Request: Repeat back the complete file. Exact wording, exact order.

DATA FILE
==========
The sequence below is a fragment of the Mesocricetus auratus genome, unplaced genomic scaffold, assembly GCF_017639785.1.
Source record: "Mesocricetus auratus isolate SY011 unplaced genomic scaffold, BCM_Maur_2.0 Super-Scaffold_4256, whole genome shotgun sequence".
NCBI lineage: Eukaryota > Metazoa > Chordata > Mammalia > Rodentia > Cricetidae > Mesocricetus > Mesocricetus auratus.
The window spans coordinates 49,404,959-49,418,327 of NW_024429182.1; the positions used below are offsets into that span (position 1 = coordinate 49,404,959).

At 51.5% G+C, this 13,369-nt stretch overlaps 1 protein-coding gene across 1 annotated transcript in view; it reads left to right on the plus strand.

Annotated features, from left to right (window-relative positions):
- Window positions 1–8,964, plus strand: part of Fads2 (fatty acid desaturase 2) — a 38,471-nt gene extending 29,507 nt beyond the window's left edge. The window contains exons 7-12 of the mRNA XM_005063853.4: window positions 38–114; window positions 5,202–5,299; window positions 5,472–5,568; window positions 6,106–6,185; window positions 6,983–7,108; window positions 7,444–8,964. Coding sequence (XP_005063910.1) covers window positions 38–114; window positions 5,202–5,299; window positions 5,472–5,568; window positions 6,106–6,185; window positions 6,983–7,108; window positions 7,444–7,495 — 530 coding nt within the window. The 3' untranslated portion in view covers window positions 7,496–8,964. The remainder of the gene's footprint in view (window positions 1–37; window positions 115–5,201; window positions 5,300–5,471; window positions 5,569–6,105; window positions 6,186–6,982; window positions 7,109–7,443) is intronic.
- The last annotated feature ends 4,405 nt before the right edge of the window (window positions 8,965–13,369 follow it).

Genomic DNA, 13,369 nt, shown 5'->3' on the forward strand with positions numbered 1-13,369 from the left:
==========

The sequence below is a fragment of the Mesocricetus auratus genome, unplaced genomic scaffold, assembly GCF_017639785.1.
Source record: "Mesocricetus auratus isolate SY011 unplaced genomic scaffold, BCM_Maur_2.0 Super-Scaffold_4256, whole genome shotgun sequence".
NCBI lineage: Eukaryota > Metazoa > Chordata > Mammalia > Rodentia > Cricetidae > Mesocricetus > Mesocricetus auratus.
The window spans coordinates 49,404,959-49,418,327 of NW_024429182.1; the positions used below are offsets into that span (position 1 = coordinate 49,404,959).

At 51.5% G+C, this 13,369-nt stretch overlaps 1 protein-coding gene across 1 annotated transcript in view; it reads left to right on the plus strand.

Annotated features, from left to right (window-relative positions):
- Window positions 1–8,964, plus strand: part of Fads2 (fatty acid desaturase 2) — a 38,471-nt gene extending 29,507 nt beyond the window's left edge. The window contains exons 7-12 of the mRNA XM_005063853.4: window positions 38–114; window positions 5,202–5,299; window positions 5,472–5,568; window positions 6,106–6,185; window positions 6,983–7,108; window positions 7,444–8,964. Coding sequence (XP_005063910.1) covers window positions 38–114; window positions 5,202–5,299; window positions 5,472–5,568; window positions 6,106–6,185; window positions 6,983–7,108; window positions 7,444–7,495 — 530 coding nt within the window. The 3' untranslated portion in view covers window positions 7,496–8,964. The remainder of the gene's footprint in view (window positions 1–37; window positions 115–5,201; window positions 5,300–5,471; window positions 5,569–6,105; window positions 6,186–6,982; window positions 7,109–7,443) is intronic.
- The last annotated feature ends 4,405 nt before the right edge of the window (window positions 8,965–13,369 follow it).

Genomic DNA, 13,369 nt, shown 5'->3' on the forward strand with positions numbered 1-13,369 from the left: